We’ve recently (well, the end of May…) got back from a lovely week spent in South Devon. It’s a place I spent loads of time in as a child, but haven’t visited since I was about 16 bar a 2 day hen do last year, when needless to say we did more drinking and chatting than sight seeing or exploring.
We stayed in part of whats commonly known as the ‘English Riviera’ around the area of Salcombe. Salcombe is a rather upmarket but gorgeous little fishing town with sky high rental and house prices. We stayed a little further away, up the estuary in Kingsbridge, which proved to be a rather good base for exploring.
We didn’t venture too far on our travels, but concentrated on the coastlines either side of the Salcombe estuary. The weather for late May wasn’t the best, we had a lot of lovely sunny days with a few bits of cloud and one day of torrential rain, but unfortunately the temperatures didn’t really reach ‘sitting on the beach’ weather very much. Despite this we did a lot of beach walking and exploring, and obviously eating and drinking!
I’ve split this post into two parts, covering the coasts on each side of the estuary, mostly so I don’t overload you all with the photos!
Both coastlines are gorgeous and boast plenty of great beaches and coastal walks, but in my opinion the west side is the prettier, so this is where we’ll start.
One of the nicer days we had we spent exploring the beaches around Bigbury on Sea and Bantham. Both are great beaches for waterspouts and we watched the intrepid surfers and windsurfers in the freezing cold sea. Bigbury on Sea also boasts a tidal island Burgh Island – you can walk over when the tides out or take a tractor type device when it’s in. You may have heard of it as forboding setting made it the perfect inspiration for Agatha Christie, and indeed it features (under different names) in two of her most well known novels: And Then There Were None and Evil Under The Sun, the former of which was recently made into a TV adaptation.
Both these beaches are brilliant for their rock pools, perfect to explore especially if you have kids – we saw a myriad of sea life including this perfect mussel! If you’re lucky tiny fish, shrimp and crabs may all pass by!
Moving slightly further down the same coastline you come to Thurlstone and South Milton. The former boasts an impressive hotel where we stopped off for a rather pricey cream tea, the latter a rustic beach shack serving amazing fish. The coastal path along this area has stunning views, and you can see Thurlstone Rock, an arched rock formation sitting proudly in the bay.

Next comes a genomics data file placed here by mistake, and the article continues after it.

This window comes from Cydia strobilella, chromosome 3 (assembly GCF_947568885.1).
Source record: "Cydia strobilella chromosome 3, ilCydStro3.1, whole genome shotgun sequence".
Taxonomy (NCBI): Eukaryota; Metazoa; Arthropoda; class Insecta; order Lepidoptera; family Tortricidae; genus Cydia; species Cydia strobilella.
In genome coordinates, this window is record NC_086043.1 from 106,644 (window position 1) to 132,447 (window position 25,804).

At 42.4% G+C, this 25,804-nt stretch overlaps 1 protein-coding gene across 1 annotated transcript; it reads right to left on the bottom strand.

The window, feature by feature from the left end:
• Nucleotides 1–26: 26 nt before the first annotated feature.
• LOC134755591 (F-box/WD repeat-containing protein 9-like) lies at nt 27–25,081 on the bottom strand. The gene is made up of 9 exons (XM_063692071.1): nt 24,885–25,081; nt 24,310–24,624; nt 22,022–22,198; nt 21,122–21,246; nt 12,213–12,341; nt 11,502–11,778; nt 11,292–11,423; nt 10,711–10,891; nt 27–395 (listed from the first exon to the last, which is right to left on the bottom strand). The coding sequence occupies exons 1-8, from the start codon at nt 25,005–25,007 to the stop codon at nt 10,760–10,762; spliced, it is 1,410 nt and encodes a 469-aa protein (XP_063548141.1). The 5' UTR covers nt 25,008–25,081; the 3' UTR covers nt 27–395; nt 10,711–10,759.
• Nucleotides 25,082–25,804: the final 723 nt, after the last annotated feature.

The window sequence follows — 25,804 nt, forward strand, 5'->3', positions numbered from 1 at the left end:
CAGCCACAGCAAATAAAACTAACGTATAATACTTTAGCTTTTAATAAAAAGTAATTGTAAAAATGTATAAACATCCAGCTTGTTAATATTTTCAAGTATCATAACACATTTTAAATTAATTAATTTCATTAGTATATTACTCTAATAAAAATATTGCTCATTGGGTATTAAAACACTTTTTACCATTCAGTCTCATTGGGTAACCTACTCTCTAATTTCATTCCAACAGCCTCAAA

Even further down this coastline is Hope Cove – boasting brilliant beaches for kids. Walking just a few hundred yards up on the the coast path from the base of hope cove allows these fabulous views, some of our favourite from the holiday.
Lastly for this post we move to Salcombe itself. I love Salcombe, but its always very busy and sometimes hard to park so beware if you’re not fans of this. There’s lots of boutique style shops and seaside branches of favourites such as Joules, Sea Salt and Fat Face. I was SO happy to see that my favourite sweet shop from my childhood, Cranches, still existed too! Many a happy day was spent picking out Pixk and Mix from here whilst on my riding holidays and family holidays. There’s also a good few things for foodies, a great deli, coffee shops and bakery. By far my favourite thing to do in Salcombe though is grab one of their famous Ice Creams and just sit on the harbour and watch the world go by.
From Salcombe you can walk or catch a little passenger ferry to two popular beaches, North and South Sands. You could also attempt to drive to them but the roads are a little treacherous! Near South Sands, is a National Trust Property as well, Overbecks, where we spent a couple of hours exploring. The house has the BIGGEST taxidermy collection I’ve ever seen, as well as some steep exotic gardens that are well worth a stroll around.
Walking out of Salcombe towards North Sands is a great short 15-20 minute walk to do and provides some great views of the estuary itself and out to sea.
There are some great views across the estuary to some glorious beaches, Mill Bay and Sunny Cove. You can catch a tiny passenger ferry ( I say ferry it’s a tiny motorboat!) across the estuary which allows walking access to this side and those beaches, which we did on the one day that it was warm enough to sit on the beach.
In Part 2 we will cover the other side of the estuary, all the way up the coast to the town of Dartmouth. Stay tuned!